It should be noted that these numbers do not include our extraordinary jail and prison population. At the end of 2020, there were an estimated 1.8 million people in state and federal prison, despite a substantial drop.  That number grew rapidly in the 1980’s and 1990’s, peaking in 2008, made up disproportionately of young Black men. If inmates were counted as unemployed, the official jobless rate would rise by roughly a 1 percentage point.
Even these adjusted unemployment data do not capture a full picture of the job market now. This would have to include the labor force participation rate [LFPR], the labor force as a share of the civilian noninstitutional population. For example, the rate for prime-age men [25 to 54 years old], 91.1% in January 2008, declined to 88.0% in April 2014 after the financial crisis of 2007-8, and recovered only to 89.3 in early 2020 and plunged with the virus [86.4%-4/20]. The latest shows some recovery to 88.3 [7/21]. The rate that includes both men and women 16 years and older, reached a peak of 67.3% in early 2000. It plunged to 62.4 in September 2015, and recovered modestly, to 63.3% in January 2020 before plunging with covid. It is now 61.6. [9/21]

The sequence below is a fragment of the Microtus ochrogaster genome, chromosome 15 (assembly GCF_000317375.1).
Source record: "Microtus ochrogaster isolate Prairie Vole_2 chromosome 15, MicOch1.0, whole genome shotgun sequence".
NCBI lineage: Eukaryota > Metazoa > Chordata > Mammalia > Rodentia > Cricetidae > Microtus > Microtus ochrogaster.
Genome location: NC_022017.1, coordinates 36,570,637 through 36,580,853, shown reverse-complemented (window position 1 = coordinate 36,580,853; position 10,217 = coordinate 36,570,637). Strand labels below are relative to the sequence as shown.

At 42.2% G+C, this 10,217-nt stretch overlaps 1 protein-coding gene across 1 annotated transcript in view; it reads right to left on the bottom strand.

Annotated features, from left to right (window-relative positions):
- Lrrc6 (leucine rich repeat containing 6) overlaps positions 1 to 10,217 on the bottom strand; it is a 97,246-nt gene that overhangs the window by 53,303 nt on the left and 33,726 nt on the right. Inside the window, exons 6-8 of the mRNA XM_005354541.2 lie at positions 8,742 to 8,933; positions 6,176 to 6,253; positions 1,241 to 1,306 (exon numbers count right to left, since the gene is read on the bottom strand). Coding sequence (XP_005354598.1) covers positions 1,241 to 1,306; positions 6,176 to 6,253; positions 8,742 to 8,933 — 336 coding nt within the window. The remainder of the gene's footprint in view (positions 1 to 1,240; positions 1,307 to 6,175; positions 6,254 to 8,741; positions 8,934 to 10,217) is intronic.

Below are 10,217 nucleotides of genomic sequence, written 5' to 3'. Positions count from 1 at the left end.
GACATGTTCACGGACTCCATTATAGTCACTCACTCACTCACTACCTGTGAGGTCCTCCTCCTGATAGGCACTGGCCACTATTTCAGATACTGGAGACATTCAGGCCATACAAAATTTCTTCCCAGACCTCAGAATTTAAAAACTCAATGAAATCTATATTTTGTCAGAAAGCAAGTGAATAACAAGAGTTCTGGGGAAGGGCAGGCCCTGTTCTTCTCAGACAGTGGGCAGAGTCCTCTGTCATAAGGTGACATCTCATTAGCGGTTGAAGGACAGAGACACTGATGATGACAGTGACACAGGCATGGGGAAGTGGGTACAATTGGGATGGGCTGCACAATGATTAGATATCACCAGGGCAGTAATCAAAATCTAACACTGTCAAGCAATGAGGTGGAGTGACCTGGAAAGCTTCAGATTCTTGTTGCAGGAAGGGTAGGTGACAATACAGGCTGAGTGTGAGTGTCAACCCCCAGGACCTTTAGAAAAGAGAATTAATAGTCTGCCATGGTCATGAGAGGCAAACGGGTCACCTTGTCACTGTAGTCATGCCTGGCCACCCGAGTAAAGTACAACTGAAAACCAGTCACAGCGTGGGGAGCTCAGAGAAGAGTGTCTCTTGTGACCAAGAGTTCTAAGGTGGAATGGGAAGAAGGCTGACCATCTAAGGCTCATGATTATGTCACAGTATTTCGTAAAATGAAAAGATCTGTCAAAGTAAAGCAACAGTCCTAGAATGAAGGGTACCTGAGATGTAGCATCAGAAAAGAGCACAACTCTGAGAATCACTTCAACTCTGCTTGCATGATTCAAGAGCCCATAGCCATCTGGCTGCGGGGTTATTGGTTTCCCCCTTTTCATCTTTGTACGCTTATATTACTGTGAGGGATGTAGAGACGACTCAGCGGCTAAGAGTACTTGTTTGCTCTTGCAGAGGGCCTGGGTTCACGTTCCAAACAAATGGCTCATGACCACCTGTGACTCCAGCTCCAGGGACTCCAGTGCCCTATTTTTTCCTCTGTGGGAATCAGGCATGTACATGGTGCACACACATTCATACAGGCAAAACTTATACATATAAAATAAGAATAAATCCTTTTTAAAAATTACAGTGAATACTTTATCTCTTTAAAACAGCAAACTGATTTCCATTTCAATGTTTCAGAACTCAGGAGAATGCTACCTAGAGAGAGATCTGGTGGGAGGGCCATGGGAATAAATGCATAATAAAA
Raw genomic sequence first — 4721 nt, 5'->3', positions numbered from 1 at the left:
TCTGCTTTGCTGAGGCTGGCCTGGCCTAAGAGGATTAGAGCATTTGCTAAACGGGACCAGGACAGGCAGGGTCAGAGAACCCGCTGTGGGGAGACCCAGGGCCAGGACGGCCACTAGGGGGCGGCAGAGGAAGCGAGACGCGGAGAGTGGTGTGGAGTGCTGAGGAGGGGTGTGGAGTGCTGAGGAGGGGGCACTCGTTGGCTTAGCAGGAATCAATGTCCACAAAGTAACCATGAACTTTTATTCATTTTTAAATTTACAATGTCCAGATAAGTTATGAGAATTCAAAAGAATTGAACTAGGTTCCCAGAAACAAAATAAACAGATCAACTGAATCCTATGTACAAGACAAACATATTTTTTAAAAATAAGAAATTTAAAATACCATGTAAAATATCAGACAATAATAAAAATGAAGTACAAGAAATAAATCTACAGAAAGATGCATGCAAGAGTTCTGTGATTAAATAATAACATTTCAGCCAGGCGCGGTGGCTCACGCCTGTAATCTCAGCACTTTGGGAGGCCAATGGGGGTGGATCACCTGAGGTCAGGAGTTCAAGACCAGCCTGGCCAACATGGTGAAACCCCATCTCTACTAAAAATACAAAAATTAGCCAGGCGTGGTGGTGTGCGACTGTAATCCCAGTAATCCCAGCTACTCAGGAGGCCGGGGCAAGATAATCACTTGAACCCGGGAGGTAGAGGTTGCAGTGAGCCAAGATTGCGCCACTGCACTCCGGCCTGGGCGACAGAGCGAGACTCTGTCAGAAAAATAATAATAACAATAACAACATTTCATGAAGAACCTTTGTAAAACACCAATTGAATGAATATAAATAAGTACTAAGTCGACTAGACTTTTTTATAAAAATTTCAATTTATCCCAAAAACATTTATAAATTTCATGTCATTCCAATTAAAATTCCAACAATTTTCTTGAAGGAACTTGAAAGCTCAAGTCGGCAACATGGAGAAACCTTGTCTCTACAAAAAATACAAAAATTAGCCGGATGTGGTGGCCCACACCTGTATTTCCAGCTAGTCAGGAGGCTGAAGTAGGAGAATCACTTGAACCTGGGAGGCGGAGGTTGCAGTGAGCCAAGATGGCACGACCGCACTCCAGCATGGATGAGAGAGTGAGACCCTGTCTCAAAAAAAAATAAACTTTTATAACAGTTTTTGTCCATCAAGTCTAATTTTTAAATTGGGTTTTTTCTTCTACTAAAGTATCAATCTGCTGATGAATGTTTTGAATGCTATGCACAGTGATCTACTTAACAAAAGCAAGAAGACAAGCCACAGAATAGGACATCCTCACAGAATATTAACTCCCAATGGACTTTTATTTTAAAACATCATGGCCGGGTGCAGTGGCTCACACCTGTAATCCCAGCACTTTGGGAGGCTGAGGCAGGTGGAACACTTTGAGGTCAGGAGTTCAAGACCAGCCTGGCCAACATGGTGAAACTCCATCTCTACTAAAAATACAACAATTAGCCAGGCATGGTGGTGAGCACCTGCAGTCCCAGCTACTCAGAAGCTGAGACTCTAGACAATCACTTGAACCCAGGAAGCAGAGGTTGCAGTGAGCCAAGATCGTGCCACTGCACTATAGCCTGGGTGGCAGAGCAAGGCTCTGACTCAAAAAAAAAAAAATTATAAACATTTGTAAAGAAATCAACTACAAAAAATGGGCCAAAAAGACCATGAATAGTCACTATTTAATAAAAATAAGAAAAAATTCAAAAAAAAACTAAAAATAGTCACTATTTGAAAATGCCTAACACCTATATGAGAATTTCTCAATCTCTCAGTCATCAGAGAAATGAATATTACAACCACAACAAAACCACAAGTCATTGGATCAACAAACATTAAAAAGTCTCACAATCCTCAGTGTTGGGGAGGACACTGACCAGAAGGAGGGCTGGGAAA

While the BLS does report the wide differences in unemployment by sex, age, race, ethnicity, education, and region, these are not often given much attention. Some, such as race, disability or youth, are very significant. To illustrate, in September 2021, when overall unemployment was 4.8%, the black rate was 7.9%; for those with a disability, 9.0%; for teens, 11.5%; and for black teens, 15.7%. Current data are reported in our monthly unemployment report.
Contrary to a widespread misperception that all of the unemployed collect unemployment insurance, fewer than 30% do.  And on average, unemployment benefits replace less than half of an unemployed worker’s lost wages. (Official unemployment figures come from a sample survey of the population, not from unemployment insurance offices.)